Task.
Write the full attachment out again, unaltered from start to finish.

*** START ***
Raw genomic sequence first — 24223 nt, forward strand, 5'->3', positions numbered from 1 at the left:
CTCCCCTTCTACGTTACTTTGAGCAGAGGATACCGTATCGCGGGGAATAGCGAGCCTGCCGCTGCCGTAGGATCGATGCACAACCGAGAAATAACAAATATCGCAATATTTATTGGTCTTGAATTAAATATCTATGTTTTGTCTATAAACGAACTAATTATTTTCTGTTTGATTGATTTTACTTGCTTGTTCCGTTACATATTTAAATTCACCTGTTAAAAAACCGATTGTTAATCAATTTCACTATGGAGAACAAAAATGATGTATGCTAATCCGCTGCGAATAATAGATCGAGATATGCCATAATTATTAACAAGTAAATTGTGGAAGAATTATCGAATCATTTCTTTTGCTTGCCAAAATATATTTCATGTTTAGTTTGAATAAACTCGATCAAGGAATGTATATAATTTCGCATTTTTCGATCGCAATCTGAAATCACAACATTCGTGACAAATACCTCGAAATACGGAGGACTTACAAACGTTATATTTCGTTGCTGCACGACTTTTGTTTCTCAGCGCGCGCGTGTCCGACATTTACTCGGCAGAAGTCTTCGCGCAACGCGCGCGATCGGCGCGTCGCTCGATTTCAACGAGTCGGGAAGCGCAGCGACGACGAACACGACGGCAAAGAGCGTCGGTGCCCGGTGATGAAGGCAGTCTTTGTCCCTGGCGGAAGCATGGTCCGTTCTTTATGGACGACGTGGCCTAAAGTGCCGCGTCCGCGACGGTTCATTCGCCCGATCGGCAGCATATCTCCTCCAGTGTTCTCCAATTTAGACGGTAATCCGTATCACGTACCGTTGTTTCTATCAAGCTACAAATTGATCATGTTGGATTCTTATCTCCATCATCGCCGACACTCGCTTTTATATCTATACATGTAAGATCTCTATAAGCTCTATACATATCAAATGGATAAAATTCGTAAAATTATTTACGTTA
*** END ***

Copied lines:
Raw genomic sequence first — 24223 nt, forward strand, 5'->3', positions numbered from 1 at the left:
CTCCCCTTCTACGTTACTTTGAGCAGAGGATACCGTATCGCGGGGAATAGCGAGCCTGCCGCTGCCGTAGGATCGATGCACAACCGAGAAATAACAAATATCGCAATATTTATTGGTCTTGAATTAAATATCTATGTTTTGTCTATAAACGAACTAATTATTTTCTGTTTGATTGATTTTACTTGCTTGTTCCGTTACATATTTAAATTCACCTGTTAAAAAACCGATTGTTAATCAATTTCACTATGGAGAACAAAAATGATGTATGCTAATCCGCTGCGAATAATAGATCGAGATATGCCATAATTATTAACAAGTAAATTGTGGAAGAATTATCGAATCATTTCTTTTGCTTGCCAAAATATATTTCATGTTTAGTTTGAATAAACTCGATCAAGGAATGTATATAATTTCGCATTTTTCGATCGCAATCTGAAATCACAACATTCGTGACAAATACCTCGAAATACGGAGGACTTACAAACGTTATATTTCGTTGCTGCACGACTTTTGTTTCTCAGCGCGCGCGTGTCCGACATTTACTCGGCAGAAGTCTTCGCGCAACGCGCGCGATCGGCGCGTCGCTCGATTTCAACGAGTCGGGAAGCGCAGCGACGACGAACACGACGGCAAAGAGCGTCGGTGCCCGGTGATGAAGGCAGTCTTTGTCCCTGGCGGAAGCATGGTCCGTTCTTTATGGACGACGTGGCCTAAAGTGCCGCGTCCGCGACGGTTCATTCGCCCGATCGGCAGCATATCTCCTCCAGTGTTCTCCAATTTAGACGGTAATCCGTATCACGTACCGTTGTTTCTATCAAGCTACAAATTGATCATGTTGGATTCTTATCTCCATCATCGCCGACACTCGCTTTTATATCTATACATGTAAGATCTCTATAAGCTCTATACATATCAAATGGATAAAATTCGTAAAATTATTTACGTTA